Just south of South Pass City, Wyoming. That’s where I’m supposed to be right now. That is, at least according to a now defunct spreadsheet of trail logistics that could have only been described as “complicated.” It’s not a place of any particular importance, merely a small dot on the Continental Divide Trail that is connected by millions of other small, insignificant dots. It’s only significance is that it’s both the place I should be and the place I wish I was.
Over a thousand miles away from what I imagine is an arid, windy place on the northern edge of the Great Divide Basin, life here in Seattle has ticked by in a state of suspended animation—a mixture of nostalgia for the world that was, and depending on the day, either excitement or apprehension for the world that has slowly emerged to take its place. Having spread like wildfire across the globe these past few months, there’s hardly anything that has escaped the impact of the novel coronavirus and our plans to thru-hike the Continental Divide Trail weren’t spared either.
Our planned April start date for a northbound hike came and went as the U.S. braced for the worst of the pandemic and May saw the return of only the faintest glimmers of optimism. But as June fast approaches, those hopeful signs continue to grow little by precious little and as with most things worth doing, waiting for perfect circumstances is rarely an available option. With that—planning for the worst and hoping for the best—Em and I are taking the leap and preparing to start a southbound thru-hike of the CDT in a few short weeks.
Uncertain. That seems to be the word du jour. Every day. Not a new concept, of course, but it sure went from background singer to lead vocalist in the music of all our minds awfully quick. Maybe it was a notion that we should have been paying more attention to all along. As the son of a dad who didn’t live to see his 60th birthday, it’s rare that I’m caught napping on the idea that nothing in life is a certainty.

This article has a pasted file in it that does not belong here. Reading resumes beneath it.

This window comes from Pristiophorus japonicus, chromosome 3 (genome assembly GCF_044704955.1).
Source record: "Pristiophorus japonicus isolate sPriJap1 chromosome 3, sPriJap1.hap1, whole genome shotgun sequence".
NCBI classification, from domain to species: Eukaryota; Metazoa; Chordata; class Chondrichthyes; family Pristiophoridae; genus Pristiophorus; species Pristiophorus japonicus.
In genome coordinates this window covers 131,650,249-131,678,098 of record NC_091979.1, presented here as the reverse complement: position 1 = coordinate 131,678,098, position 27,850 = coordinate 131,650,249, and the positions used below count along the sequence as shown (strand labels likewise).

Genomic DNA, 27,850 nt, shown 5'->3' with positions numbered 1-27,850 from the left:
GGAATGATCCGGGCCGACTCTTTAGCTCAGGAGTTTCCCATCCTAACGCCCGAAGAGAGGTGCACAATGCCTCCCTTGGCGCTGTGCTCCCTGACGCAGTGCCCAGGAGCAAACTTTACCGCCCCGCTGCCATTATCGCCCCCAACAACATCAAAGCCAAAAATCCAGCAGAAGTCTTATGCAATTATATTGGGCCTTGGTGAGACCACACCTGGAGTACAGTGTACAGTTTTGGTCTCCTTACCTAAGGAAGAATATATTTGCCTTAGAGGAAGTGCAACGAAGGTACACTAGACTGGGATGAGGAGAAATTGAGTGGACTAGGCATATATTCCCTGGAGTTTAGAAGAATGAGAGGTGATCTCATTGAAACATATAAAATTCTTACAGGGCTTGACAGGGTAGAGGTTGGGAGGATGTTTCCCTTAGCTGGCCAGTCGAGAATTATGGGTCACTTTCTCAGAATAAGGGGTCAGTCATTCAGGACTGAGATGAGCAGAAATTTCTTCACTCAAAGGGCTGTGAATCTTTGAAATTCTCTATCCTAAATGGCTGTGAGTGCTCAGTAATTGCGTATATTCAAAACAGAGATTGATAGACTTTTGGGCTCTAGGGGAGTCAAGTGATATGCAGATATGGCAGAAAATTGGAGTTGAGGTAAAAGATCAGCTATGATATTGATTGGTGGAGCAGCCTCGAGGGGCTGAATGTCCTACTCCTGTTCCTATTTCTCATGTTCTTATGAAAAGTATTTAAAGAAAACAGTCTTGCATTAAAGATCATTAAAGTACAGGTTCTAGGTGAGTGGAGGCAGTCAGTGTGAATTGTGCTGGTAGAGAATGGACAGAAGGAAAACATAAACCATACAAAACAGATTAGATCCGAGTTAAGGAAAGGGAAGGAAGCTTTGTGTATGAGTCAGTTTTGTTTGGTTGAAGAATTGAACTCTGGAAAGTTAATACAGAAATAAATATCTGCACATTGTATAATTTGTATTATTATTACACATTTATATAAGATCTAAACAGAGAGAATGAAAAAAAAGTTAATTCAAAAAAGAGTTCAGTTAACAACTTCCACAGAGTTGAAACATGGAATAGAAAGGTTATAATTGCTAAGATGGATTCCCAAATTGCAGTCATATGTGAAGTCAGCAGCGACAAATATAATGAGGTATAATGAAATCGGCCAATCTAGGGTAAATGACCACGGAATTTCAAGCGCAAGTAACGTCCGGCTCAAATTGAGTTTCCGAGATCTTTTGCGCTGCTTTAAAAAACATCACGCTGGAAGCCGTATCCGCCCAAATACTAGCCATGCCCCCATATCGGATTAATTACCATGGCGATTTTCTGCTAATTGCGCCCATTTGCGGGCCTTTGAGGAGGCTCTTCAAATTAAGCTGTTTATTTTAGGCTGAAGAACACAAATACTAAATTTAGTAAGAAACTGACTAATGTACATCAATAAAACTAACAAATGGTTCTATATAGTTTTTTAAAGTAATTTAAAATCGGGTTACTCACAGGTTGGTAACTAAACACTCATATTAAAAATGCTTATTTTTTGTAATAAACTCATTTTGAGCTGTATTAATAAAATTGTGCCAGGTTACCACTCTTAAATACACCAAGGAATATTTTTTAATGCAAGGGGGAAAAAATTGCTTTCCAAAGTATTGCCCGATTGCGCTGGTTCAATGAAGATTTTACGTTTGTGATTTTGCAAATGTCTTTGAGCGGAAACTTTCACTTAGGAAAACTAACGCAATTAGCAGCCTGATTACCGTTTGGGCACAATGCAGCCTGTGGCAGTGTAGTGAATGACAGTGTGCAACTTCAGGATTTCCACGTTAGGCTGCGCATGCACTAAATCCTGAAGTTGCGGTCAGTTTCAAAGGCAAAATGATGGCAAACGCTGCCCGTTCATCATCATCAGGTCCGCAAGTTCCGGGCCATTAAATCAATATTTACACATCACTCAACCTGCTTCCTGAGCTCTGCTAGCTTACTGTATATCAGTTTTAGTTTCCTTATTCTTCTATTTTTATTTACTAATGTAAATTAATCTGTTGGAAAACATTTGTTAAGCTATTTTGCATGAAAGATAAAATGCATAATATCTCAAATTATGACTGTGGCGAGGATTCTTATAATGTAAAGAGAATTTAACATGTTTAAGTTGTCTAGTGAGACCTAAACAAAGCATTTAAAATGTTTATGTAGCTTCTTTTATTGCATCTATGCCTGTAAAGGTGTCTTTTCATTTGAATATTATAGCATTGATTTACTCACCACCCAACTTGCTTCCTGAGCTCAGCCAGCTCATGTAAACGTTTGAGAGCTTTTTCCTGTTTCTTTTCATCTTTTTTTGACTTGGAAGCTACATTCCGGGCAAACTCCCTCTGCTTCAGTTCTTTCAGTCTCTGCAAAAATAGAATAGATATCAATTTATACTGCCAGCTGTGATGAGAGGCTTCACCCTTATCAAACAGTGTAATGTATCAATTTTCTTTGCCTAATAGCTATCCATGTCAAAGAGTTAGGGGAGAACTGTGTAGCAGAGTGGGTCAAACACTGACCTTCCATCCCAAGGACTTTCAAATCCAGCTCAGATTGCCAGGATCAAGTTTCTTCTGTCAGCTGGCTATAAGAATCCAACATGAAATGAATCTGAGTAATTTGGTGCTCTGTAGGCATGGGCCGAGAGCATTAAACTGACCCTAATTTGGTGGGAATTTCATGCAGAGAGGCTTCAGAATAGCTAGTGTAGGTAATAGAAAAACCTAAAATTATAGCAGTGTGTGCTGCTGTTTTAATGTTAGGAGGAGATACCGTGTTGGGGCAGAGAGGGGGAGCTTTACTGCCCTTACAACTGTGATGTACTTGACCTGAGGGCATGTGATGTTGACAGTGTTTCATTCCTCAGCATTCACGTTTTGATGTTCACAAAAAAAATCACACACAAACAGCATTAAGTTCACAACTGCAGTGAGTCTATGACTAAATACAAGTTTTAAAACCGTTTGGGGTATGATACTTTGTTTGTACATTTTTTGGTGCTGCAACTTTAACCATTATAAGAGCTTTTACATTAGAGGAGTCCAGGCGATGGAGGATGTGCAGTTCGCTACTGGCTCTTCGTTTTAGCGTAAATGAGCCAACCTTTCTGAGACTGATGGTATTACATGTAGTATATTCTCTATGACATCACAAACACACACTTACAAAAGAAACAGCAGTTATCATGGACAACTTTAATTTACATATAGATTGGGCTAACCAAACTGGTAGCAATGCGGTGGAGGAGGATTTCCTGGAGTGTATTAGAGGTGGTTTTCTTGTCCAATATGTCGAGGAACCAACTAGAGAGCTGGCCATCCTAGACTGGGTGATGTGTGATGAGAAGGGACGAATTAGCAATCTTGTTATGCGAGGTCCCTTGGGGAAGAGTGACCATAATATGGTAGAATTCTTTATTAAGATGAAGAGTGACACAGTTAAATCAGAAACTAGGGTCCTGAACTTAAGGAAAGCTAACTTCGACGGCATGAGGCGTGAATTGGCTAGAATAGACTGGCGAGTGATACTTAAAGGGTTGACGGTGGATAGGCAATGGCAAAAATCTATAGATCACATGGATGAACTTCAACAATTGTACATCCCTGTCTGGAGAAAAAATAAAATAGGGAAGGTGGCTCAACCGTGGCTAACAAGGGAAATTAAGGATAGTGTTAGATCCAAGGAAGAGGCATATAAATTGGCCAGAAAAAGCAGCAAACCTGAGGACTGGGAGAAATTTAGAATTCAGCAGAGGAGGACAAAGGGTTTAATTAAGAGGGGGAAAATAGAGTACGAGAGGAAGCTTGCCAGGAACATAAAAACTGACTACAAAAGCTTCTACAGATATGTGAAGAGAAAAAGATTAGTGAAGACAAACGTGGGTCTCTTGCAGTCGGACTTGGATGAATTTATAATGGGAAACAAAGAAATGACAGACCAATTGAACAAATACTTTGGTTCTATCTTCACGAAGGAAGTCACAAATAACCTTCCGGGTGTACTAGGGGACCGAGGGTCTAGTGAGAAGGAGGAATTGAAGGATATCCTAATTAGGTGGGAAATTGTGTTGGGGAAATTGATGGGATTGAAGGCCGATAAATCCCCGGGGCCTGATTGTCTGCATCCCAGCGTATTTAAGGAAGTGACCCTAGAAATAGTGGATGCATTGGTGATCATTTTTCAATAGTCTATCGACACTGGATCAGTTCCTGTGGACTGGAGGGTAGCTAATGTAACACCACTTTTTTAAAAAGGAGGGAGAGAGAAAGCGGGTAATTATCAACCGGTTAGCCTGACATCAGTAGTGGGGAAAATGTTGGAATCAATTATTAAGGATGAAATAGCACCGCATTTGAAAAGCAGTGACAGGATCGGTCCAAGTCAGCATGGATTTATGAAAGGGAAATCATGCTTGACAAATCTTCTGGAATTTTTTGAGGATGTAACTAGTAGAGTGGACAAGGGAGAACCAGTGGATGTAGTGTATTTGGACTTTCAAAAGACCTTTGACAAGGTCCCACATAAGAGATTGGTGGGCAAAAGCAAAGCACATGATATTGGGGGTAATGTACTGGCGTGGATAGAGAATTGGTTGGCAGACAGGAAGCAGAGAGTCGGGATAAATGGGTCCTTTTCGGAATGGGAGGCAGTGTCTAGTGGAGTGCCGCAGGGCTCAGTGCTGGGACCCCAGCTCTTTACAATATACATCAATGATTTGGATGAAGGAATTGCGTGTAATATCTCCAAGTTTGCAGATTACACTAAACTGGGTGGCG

Even in the best of times, thru-hiking long trails is no different. So much of its success or failure hangs by the thinnest of threads, with injury, illness, snowpack, and forest fires just to name a few of the sharp objects waiting to sever that thread at any moment. Under normal circumstances, all of those qualify as acceptable risks on an endeavor that is usually bookended by the relative certainty of leaving and then returning to a world and a home that is safe. Comfortable. Predictable. The advent of the coronavirus pandemic has challenged those bookends. What we’ll leave behind when we first set foot on the trail on June 12th is as uncertain as what we’ll come home to. And yet, as unnerving as all that may sound, there’s comfort in realizing that that uncertainty is nothing new. It’s been with us all along. It’s just become impossible to ignore.
Finding a way to embrace the things we love—at least until we can safely embrace the ones we love—is good medicine. Pouring over spreadsheets of food resupply logistics isn’t quite my idea of embracing my love of hiking—ok, I’ll come clean, I actually love the spreadsheets—but it keeps me mentally close to something I’ve always held dear. So have the series of 20-mile urban “hikes” this spring that became the makeshift substitute for being out on the actual trail. If nothing else, it’s reminded me of how much walking on pavement sucks and also that those shin splint exercises are probably worth doing after all.
Pretty soon, a basement corner’s worth of trail food will be stuffed into resupply boxes and shipped off to points along the trail and all of our worldly belongings and cares will fit neatly into our backpacks before its time to hop in the car and drive out to the trail. After that, it’s only walking.